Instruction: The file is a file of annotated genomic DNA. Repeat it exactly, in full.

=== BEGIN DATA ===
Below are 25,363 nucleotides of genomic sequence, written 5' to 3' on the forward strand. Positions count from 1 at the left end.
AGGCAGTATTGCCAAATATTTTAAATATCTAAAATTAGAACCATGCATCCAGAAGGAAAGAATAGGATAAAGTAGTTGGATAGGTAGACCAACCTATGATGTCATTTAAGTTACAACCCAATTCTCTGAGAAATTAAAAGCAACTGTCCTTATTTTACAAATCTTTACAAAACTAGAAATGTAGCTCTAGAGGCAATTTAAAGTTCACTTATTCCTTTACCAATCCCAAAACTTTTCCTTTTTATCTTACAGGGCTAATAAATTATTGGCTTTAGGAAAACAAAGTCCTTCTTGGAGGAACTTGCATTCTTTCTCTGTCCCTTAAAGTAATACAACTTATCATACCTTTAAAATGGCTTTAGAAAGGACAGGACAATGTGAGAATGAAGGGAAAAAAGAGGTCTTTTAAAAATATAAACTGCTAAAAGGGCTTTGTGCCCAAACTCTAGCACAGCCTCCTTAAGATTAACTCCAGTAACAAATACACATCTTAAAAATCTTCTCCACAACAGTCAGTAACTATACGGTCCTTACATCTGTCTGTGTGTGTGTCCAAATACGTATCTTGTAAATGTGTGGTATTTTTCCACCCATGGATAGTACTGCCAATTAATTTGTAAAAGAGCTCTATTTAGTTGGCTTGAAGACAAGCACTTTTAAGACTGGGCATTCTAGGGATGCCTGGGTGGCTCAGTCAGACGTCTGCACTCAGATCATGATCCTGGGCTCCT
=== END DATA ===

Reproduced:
Below are 25,363 nucleotides of genomic sequence, written 5' to 3' on the forward strand. Positions count from 1 at the left end.
AGGCAGTATTGCCAAATATTTTAAATATCTAAAATTAGAACCATGCATCCAGAAGGAAAGAATAGGATAAAGTAGTTGGATAGGTAGACCAACCTATGATGTCATTTAAGTTACAACCCAATTCTCTGAGAAATTAAAAGCAACTGTCCTTATTTTACAAATCTTTACAAAACTAGAAATGTAGCTCTAGAGGCAATTTAAAGTTCACTTATTCCTTTACCAATCCCAAAACTTTTCCTTTTTATCTTACAGGGCTAATAAATTATTGGCTTTAGGAAAACAAAGTCCTTCTTGGAGGAACTTGCATTCTTTCTCTGTCCCTTAAAGTAATACAACTTATCATACCTTTAAAATGGCTTTAGAAAGGACAGGACAATGTGAGAATGAAGGGAAAAAAGAGGTCTTTTAAAAATATAAACTGCTAAAAGGGCTTTGTGCCCAAACTCTAGCACAGCCTCCTTAAGATTAACTCCAGTAACAAATACACATCTTAAAAATCTTCTCCACAACAGTCAGTAACTATACGGTCCTTACATCTGTCTGTGTGTGTGTCCAAATACGTATCTTGTAAATGTGTGGTATTTTTCCACCCATGGATAGTACTGCCAATTAATTTGTAAAAGAGCTCTATTTAGTTGGCTTGAAGACAAGCACTTTTAAGACTGGGCATTCTAGGGATGCCTGGGTGGCTCAGTCAGACGTCTGCACTCAGATCATGATCCTGGGCTCCT